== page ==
If a man has no tea in him, he is incapable of understanding truth and beauty.Japanese Proverb
I have been a lover of tea for quite some time. It started early for me. I would watch my grandmother drink tea in her fancy teacups. When she was done, she would turn her cup over on the saucer, and then turn it back up and look at the tea leaves in her cup. Sometimes I would be allowed my own cup of tea, and when I was done she would read my tea leaves too!
Tea has deep roots in our culture
Tea readings aside, tea has a long history and tradition in the world. Tea comes from the plant Camellia Sinensis — a species of evergreen shrubs or small trees in the flowering plant family Theaceae, whose leaves and leaf buds are used to make tea.
Depending on how it’s cultivated and harvested, there are many different types of tea from just this one plant. Each variety (black, green, white, oolong, etc.) has unique healing and energizing properties.
In general tea supports strong bones, a healthy heart, and a clear mind and improves muscle endurance. It decreases the risk of Parkinson’s disease, Alzheimer’s, and even cancer. It also strengthens immunity against free radicals and oxidants, which can lead to disease and inflammation.
No wonder tea is the most popular beverage in the world, next to water. So, move over coffee drinkers!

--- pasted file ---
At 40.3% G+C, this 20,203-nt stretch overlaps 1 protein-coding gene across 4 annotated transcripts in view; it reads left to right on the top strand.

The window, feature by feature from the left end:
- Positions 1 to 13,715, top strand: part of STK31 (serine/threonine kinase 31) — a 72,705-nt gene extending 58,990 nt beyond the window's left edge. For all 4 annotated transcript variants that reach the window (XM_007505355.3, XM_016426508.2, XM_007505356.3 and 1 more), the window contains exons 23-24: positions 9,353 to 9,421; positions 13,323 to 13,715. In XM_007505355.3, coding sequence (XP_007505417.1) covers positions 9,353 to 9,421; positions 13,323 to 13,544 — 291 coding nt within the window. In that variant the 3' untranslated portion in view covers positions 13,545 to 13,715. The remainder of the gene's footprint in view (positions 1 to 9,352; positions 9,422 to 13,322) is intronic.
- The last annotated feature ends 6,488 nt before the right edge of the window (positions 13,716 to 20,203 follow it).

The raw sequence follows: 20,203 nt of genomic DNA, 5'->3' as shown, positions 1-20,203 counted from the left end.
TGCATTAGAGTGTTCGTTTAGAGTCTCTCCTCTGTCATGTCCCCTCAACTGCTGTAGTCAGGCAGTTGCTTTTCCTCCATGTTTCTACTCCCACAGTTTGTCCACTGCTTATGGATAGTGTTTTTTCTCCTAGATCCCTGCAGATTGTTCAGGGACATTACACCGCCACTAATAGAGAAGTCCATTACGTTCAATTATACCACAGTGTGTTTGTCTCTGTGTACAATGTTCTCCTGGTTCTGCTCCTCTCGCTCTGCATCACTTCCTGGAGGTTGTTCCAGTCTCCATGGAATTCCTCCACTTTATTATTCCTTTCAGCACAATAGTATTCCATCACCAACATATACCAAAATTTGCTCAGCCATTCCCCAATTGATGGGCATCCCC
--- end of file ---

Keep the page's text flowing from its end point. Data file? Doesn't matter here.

But, what kind of tea should you be drinking?
Well, that depends on your taste buds, and how much caffeine you want. Black tea has the most caffeine and white tea the least. Herbal teas have none at all, and are recommended for their rich polyphenols that support the body’s cellular responses.
Herbalists have been recommending tea in one form or another for healing purposes for centuries. We can grow many plants for this purpose in our own backyards — chamomile, bee balm, lemon verbena, rose, sage, lavender, and peppermint, to name a few. All are delicious and beneficial to drink.
Green tea — By far the most talked about among health-conscious people today, green tea has catechins that help your cells fight against free radicals.
Black tea — Black tea is very common to tea lovers. It has theaflavins that act as a prebiotic to help support good digestion, and caffeine to boost energy.
Matcha — This is a form of powdered green tea, which speeds up metabolism, aids in clarity, and helps detox the body.
White tea — Not as widely known in the U.S., white tea is the highest in antioxidants with anti-aging benefits, and it is low in caffeine.
Cultivate your love of tea
If you’re ready to discover the allure and magic of tea, start by stocking your own special tea cupboard. Just make sure you buy from a reputable, organic source as the tea from many bulk and tea bag companies is laced with unwanted chemicals or mold. Select your tea carefully!
Cultivating the art of tea can be a rewarding experience. It’s fun to collect all the different tea paraphernalia, like tea pots, cups, and strainers to match whichever tea you’re brewing. A cup of tea lends itself to ceremony. Create your own special rituals and enjoy drinking these healing beverages to the fullest!
Brew a delicious cup of tea for your Gorgeously Healthy body and soul,